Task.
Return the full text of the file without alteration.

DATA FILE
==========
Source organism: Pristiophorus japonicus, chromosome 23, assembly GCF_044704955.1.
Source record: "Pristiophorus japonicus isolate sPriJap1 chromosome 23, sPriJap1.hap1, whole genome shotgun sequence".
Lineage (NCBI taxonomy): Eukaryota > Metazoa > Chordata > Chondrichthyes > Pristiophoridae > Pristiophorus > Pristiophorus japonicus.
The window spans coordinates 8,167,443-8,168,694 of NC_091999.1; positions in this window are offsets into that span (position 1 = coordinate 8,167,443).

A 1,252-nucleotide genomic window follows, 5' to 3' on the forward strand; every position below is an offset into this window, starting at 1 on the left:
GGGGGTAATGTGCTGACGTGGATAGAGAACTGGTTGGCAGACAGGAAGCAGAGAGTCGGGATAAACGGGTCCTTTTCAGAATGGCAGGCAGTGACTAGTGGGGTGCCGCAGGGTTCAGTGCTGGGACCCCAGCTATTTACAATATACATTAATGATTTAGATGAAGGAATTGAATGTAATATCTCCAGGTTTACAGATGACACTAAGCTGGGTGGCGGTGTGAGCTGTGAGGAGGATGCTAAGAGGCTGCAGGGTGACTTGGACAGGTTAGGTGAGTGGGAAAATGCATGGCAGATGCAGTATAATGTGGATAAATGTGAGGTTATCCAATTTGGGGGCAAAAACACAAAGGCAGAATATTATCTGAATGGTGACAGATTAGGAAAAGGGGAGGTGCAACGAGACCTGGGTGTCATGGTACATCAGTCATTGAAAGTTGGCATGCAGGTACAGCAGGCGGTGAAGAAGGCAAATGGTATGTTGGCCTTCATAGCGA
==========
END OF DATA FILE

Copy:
Source organism: Pristiophorus japonicus, chromosome 23, assembly GCF_044704955.1.
Source record: "Pristiophorus japonicus isolate sPriJap1 chromosome 23, sPriJap1.hap1, whole genome shotgun sequence".
Lineage (NCBI taxonomy): Eukaryota > Metazoa > Chordata > Chondrichthyes > Pristiophoridae > Pristiophorus > Pristiophorus japonicus.
The window spans coordinates 8,167,443-8,168,694 of NC_091999.1; positions in this window are offsets into that span (position 1 = coordinate 8,167,443).

A 1,252-nucleotide genomic window follows, 5' to 3' on the forward strand; every position below is an offset into this window, starting at 1 on the left:
GGGGGTAATGTGCTGACGTGGATAGAGAACTGGTTGGCAGACAGGAAGCAGAGAGTCGGGATAAACGGGTCCTTTTCAGAATGGCAGGCAGTGACTAGTGGGGTGCCGCAGGGTTCAGTGCTGGGACCCCAGCTATTTACAATATACATTAATGATTTAGATGAAGGAATTGAATGTAATATCTCCAGGTTTACAGATGACACTAAGCTGGGTGGCGGTGTGAGCTGTGAGGAGGATGCTAAGAGGCTGCAGGGTGACTTGGACAGGTTAGGTGAGTGGGAAAATGCATGGCAGATGCAGTATAATGTGGATAAATGTGAGGTTATCCAATTTGGGGGCAAAAACACAAAGGCAGAATATTATCTGAATGGTGACAGATTAGGAAAAGGGGAGGTGCAACGAGACCTGGGTGTCATGGTACATCAGTCATTGAAAGTTGGCATGCAGGTACAGCAGGCGGTGAAGAAGGCAAATGGTATGTTGGCCTTCATAGCGA